Some of these artifacts originally seemed to represent themes that are Chthonic (of the Underworld), and Celestial/Heavenly, or of the sky. During an excavation in 1973 at the Cucuteni-Trypillian site at Ghel?ie?ti, near the city of Neam?, Romania, archaeologist ?tefan Cuco? discovered a house in the center of the settlement that was the community sanctuary. The following account written by Croatian archeologist Marina Hoti describes the findings within this sanctuary:

In the southeast corner of the house a vase surrounded by six vases was found under the floor. The central vase was turned upside down, covering another vessel with a lid, in which four anthropomorphic figurines were found, arranged in a cross and looking to the four sides of the world. Two figurines were decorated with lines and had completely black heads and legs; the other two were not colored but they had traces of ocher red.[3]

Ritual vessel discovered at Ghel?e?ti? containing four clay figurines
Cutaway diagram of the vessel

Refer to the two accompanying images for a visual depiction of the four figurines within the upturned pot buried in the sanctuary at the Ghel?ie?ti site. Subsequent analysis of this discovery has led to a number of interpretations by various scholars over the years. ?tefan Cuco?, who discovered the artifact, included other symbols discovered at Ghel?ie?ti, including snake-like depictions, the cross-shape of altars, and swastika designs, concluded that it was associated with a ritual of fertility dedicated to the Goddess, associating the black-painted figurines with chthonic themes, and the red ocher-painted figurines with celestial, or heavenly themes.[4] Hungarian archaeologist János Makkay also supported a fertility ritual interpretation. Marija Gimbutas, Lithuanian archaeologist and author of "The Civilization of the Goddess", interpeted this discovery as a dualistic interpretation of summer and winter, representing the cycle of life and death in nature.

However, later analysis of this discovery incorporated the entire setting in which these painted figurines were found: specifically, that they were buried under an upturned ceramic vessel. Comparing this find with other similar discoveries from contemporary cultures in Isaiia and Poduri[5], scholars developed a theory that the tableau taken in its setting, being buried beneath the floor of the sanctuary, and with the four figurines facing outward to the four cardinal directions, represented a means to protect the sanctuary and settlement from evil. The black heads of the figurines were associated with death, and the red ocher was painted on the figurines on the precise body parts that the Cucuteni-Trypillian culture painted on the body parts of their dead before burial. These figurines, therefore, most likely represented departed souls, or beings from the underworld (land of the dead). By enclosing them in an overturned vessel, and burying this entire arrangement under the floor of the sanctuary, they were protecting the settlement from the evil influences these figurines represented by creating a magical sigil of protection.[3]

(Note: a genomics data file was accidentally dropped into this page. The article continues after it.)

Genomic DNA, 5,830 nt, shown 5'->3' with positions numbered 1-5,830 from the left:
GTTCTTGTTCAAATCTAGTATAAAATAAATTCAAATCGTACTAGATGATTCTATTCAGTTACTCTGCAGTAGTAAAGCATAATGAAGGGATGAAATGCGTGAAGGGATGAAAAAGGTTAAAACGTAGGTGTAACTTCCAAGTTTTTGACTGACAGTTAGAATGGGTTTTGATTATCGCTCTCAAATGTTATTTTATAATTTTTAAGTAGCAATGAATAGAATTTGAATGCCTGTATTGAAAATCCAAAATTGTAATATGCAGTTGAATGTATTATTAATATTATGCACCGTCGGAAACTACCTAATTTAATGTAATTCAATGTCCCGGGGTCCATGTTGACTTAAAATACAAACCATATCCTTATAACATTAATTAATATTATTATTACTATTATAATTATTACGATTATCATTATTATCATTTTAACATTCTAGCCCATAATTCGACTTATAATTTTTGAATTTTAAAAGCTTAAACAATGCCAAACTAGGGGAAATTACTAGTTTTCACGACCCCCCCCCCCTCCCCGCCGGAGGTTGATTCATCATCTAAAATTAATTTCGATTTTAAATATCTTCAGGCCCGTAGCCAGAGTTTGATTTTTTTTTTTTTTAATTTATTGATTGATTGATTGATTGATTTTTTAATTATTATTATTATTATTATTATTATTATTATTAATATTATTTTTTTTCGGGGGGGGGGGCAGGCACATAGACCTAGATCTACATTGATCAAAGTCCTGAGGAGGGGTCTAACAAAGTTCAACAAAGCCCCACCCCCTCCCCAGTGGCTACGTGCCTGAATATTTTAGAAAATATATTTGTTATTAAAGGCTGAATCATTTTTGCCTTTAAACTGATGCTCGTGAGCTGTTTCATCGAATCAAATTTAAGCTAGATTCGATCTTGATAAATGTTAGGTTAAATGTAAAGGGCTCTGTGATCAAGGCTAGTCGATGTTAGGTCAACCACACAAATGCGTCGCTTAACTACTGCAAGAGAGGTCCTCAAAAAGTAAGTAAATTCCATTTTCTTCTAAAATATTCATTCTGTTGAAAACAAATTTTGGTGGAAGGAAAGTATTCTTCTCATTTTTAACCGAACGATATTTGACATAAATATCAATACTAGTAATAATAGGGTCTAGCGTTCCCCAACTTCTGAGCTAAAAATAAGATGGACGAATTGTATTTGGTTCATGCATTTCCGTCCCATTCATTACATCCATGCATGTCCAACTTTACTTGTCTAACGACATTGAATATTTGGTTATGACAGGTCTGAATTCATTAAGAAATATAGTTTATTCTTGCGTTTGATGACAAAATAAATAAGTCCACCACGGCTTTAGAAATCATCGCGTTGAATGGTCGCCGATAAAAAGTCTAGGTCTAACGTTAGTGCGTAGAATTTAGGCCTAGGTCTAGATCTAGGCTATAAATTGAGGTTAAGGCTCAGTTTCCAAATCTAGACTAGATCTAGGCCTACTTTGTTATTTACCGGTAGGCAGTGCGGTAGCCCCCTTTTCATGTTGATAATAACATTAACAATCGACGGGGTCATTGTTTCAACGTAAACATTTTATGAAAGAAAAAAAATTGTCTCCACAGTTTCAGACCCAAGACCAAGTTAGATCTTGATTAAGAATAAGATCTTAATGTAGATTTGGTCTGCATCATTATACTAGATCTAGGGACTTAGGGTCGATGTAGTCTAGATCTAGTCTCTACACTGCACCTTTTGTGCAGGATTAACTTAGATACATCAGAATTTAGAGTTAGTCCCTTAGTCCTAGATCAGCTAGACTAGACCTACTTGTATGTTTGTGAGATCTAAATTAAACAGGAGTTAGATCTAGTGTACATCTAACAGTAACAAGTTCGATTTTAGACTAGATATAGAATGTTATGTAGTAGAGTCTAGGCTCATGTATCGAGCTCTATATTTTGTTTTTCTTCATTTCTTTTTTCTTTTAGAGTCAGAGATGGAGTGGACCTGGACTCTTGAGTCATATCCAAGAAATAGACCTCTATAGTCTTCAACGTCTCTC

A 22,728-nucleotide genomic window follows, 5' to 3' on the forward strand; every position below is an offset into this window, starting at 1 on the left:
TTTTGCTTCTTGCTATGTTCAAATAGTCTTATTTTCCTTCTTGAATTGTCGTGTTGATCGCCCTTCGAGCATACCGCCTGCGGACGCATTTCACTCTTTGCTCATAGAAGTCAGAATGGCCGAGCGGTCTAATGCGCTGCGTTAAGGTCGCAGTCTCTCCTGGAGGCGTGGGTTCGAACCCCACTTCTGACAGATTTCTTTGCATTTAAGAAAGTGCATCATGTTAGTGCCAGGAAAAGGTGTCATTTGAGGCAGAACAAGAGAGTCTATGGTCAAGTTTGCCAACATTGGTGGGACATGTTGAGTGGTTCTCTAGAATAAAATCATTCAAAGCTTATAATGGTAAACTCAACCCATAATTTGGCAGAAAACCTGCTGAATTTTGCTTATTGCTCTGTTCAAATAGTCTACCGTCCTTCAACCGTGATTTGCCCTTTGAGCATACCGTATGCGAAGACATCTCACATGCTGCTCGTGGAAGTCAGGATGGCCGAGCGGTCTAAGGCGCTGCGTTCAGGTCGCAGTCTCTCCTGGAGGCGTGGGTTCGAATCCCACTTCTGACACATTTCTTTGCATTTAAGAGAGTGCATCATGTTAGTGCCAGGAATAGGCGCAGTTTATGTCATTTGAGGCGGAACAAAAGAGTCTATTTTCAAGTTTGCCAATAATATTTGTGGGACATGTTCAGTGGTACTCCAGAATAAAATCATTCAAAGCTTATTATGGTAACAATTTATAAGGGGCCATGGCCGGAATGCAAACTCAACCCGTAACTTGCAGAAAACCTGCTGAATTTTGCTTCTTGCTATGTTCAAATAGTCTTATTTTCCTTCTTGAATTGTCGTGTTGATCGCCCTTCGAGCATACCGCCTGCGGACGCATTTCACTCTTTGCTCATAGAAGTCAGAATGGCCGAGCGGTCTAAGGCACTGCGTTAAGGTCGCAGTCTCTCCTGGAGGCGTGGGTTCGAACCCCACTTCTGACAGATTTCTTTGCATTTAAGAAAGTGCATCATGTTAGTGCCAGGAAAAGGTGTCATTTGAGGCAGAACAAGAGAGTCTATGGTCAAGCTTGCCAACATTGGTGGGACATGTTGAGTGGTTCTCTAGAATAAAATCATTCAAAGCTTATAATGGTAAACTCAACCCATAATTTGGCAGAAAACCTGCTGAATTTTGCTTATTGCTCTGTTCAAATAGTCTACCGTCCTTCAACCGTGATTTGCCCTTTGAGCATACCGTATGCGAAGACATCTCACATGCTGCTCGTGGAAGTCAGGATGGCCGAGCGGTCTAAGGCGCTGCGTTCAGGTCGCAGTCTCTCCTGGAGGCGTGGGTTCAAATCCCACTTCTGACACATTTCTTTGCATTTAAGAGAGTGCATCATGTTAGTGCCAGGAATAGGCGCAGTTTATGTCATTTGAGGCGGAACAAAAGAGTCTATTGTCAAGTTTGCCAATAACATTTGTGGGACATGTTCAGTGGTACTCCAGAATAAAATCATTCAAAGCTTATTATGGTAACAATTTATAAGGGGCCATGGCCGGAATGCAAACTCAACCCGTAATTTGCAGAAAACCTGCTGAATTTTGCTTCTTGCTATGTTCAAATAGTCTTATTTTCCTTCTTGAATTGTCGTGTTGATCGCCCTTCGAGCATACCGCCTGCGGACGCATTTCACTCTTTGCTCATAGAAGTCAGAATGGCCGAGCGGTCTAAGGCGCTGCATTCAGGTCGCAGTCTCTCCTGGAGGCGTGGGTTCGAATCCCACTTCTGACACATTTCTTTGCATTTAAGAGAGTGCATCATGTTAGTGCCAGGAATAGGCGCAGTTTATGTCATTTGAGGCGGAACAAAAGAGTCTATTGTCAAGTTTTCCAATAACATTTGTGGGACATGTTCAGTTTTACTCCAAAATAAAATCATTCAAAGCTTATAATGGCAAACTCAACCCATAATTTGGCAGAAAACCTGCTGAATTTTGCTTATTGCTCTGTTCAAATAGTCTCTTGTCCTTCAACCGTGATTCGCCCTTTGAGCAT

Mother Goddess figurines

As evidence from archaeology, thousands of artifacts from Neolithic Europe have been discovered, mostly in the form of female figurines. As a result a goddess theory has occurred. The leading historian was Marija Gimbutas, still this interpretation is a subject of great controversy in archaeology due to her many inferences about the symbols on artifacts.[6]

Goddess design on ceramic pot
Goddess design earrings
Rhombus design used as a symbol for fertility[7]

Some researchers consider that the symbols used for representing the feminity are the rhombus for fertility and the triangle as a symbol for fecundity.[7] The cross, symbolizing nature's power of fertility and renewal, was sometimes used to represent masculinity, as well as the phases of the moon.[8]

"Circle of Goddesses" figurines

This ritual assemblies lay in a vase that had a very anomalous shape to the Precucuteni style and were full of soil and straw. The cultic objects were put on display and worshiped during magic-religious ceremonies. The repeated use of them is proven by the presence of some chipping from wear. When not in motion, they were probably stored in this special container. The presence of soil under some statuettes kept in the vase, and the evidence of cariossids on the surface of two figurines and four stools, led some researchers to hypothesize that the pieces had been deposited in soil and straw for magical purposes: they had been left to bud. all the statues were distinct. Some of them bear geometrical decorations. There were observed mature statuettes (that have already given birth), young statuettes (that have not yet given birth), and a babies . Only the mature figurines may sit by right on clay stools.

Goddess with the double triangle (hourglass) design and "bird hands".[9]
Bird Goddesses

Bird goddess figurines

According to some researchers as Gimbutas, Lazarocici, for the Precucuteni communities, mythic birds possibly embodied a solar principle and the revival of the life, serving as a symbol of prosperity and protection.

Funerary rites

One of the unanswered questions regarding the Cucuteni-Trypillian culture is the small number of artifacts associated with funerary rites. Although very large settlements have been explored by archaeologists, the evidence for mortuary activity is almost invisible. Making a distinction between the eastern Tripolye and the western Cucuteni regions of the Cucuteni-Trypillian geographical area, American archaeologist Douglass W. Bailey writes:

There are no Cucuteni cemeteries and the Tripolye ones that have been discovered are very late.